Ask The Unexpected. Getting someone to think beyond the typical questions can indicate the confidence she will have when meeting new problems, people and situations. An unexpected question could be, "How do support staff see you as a person to work with?" You�ll also be testing yourself in the interview situation by forcing yourself to quickly come up with thoughtful follow-up questions, based on an applicant�s initial answer. A well-crafted follow-up question encourages the candidate to fully explain a point. So if your candidate replies that support staff would view him as "fair but demanding" ask him to define those terms for you. Or ask, "How do you determine what�s �fair� when other people are involved?"
   His answer should give you a good look at how this candidate would work with others. Here are other suggestions for unexpected questions to ask:

  • "What is there about you that might irritate people occasionally?"
  • "Why do you think you were able to get your ideas accepted by management at a previous job? And why were other proposals you made not accepted?"

   Force the candidate to sell himself. Listening, rather than selling yourself and your organization is the main point here. Also consider the questions your candidate asks you. Is she more concerned about your firm�s benefits or the role she�ll play on your team?
   Don�t hesitate to push a candidate.
   In general you�ll want to try to put your candidate at ease during interviews. Yet most good candidates will rise to a challenge. So if a candidate is egocentrically describing his achievements, you could say in a similarly aggressive manner, "You feel you�re pretty good, don�t you?" And then you�ll find out about the person. Does he crumble a bit? Grope for words" Get irritated and come back at you too forcefully? Or does he group his mental forces and return the ball coolly?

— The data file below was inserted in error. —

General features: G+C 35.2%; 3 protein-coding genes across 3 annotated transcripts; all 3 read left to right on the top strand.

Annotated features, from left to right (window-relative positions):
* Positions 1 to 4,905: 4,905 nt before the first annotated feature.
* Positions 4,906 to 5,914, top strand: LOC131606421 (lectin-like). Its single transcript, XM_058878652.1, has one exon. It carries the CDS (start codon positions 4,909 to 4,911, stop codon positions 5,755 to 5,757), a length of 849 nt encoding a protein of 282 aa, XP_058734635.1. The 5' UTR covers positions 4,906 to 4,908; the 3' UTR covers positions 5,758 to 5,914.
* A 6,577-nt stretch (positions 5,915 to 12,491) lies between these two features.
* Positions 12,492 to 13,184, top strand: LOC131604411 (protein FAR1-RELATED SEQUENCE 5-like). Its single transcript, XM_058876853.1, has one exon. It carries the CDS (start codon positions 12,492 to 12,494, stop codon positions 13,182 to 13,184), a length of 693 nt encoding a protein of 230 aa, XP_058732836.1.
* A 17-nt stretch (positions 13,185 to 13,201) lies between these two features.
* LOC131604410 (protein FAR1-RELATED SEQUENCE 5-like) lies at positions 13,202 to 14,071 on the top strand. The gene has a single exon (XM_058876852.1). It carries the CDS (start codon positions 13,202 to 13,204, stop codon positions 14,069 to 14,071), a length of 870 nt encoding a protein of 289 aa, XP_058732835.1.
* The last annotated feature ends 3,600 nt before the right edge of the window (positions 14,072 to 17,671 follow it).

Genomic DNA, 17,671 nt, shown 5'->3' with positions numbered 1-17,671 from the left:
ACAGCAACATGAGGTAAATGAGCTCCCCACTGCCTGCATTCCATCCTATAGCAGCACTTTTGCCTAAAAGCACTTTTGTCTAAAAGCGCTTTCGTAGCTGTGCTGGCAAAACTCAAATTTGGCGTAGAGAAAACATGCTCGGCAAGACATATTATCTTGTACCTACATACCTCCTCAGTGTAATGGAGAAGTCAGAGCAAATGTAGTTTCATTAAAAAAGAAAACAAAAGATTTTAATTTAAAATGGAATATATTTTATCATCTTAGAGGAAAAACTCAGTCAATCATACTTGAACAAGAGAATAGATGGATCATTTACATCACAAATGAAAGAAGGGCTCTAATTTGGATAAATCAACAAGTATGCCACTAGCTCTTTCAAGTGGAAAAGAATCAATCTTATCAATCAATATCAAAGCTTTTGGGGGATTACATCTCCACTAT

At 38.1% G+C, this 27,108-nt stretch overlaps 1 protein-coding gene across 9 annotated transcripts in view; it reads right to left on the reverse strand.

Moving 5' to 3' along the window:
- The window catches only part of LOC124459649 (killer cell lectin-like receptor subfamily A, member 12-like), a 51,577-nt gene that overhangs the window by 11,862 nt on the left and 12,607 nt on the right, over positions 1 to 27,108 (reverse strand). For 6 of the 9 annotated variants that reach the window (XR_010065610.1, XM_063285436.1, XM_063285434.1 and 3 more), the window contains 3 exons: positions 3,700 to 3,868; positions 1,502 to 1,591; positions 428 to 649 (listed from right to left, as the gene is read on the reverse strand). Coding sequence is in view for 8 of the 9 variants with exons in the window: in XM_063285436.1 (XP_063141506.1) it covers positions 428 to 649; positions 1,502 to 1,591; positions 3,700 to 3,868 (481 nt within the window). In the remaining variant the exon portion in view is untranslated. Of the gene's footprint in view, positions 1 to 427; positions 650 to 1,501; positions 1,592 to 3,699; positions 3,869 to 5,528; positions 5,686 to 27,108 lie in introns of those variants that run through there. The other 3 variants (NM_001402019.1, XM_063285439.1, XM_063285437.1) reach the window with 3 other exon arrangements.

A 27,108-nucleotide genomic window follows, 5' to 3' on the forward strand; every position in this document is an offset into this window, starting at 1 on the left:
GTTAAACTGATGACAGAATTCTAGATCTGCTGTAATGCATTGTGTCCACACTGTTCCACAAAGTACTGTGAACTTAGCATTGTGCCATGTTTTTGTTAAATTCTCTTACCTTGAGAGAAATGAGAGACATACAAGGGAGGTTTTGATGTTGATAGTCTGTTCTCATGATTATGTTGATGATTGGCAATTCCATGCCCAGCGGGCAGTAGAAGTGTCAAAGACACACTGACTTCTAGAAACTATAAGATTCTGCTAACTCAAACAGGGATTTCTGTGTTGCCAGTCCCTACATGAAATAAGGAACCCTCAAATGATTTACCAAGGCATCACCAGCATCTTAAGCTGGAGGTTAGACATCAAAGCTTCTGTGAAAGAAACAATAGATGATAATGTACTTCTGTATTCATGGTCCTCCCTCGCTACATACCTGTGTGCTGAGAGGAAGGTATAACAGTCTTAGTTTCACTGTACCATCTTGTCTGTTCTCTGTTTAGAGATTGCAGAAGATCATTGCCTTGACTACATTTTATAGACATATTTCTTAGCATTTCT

Similarly, if an applicant talks too much and over-explains, try interrupting her a few times. Or directly say "Has anyone ever told you that you talk too much?" Your attitude here is not to pick a fight or try to change someone, but to see what their reaction is. Is the person so intent on what they�re saying that he or she doesn�t really hear you? Or is the applicant aware of that habit and doing something about it?

   Skip Around Subjects. You�ll have a number of topics to cover with the applicant, but feel free to skip around while talking about previous jobs, outside interests and their education. You can gain some insight into how flexible he or she is in moving from one topic to another. Can he return to a subject you talked about earlier and pick up where he left off? Or is she impatient about covering the same information twice? You may be looking for someone with that kind of aggressiveness for a sales position.

   Be Alert For Inconsistencies. Someone may say they are gregarious but their hobbies seem to appeal to loner types. Such a person may be overselling himself superficially or an individual who doesn�t have much self-awareness. A good personal achiever may be a poor team player for instance. And that could lead to problems if he thinks he�s a great team player.

   Don�t Hesitate To Get Into Personality Issues A Bit, When Possible. Be aware of legal limitations on what you can discuss in a job interview, of course. Yet expand on any opening the candidate gives you to find out more about his perceptions of people and how he relates to them. You could ask a series of questions such as:

  • "What motivates you particularly?"
  • "How was the atmosphere in your last situation in terms of your needs?"
  • "How would you regard the kind of direction you�ve been receiving?"
  • "If you were in your boss�s position, how would you handle that responsibility differently?"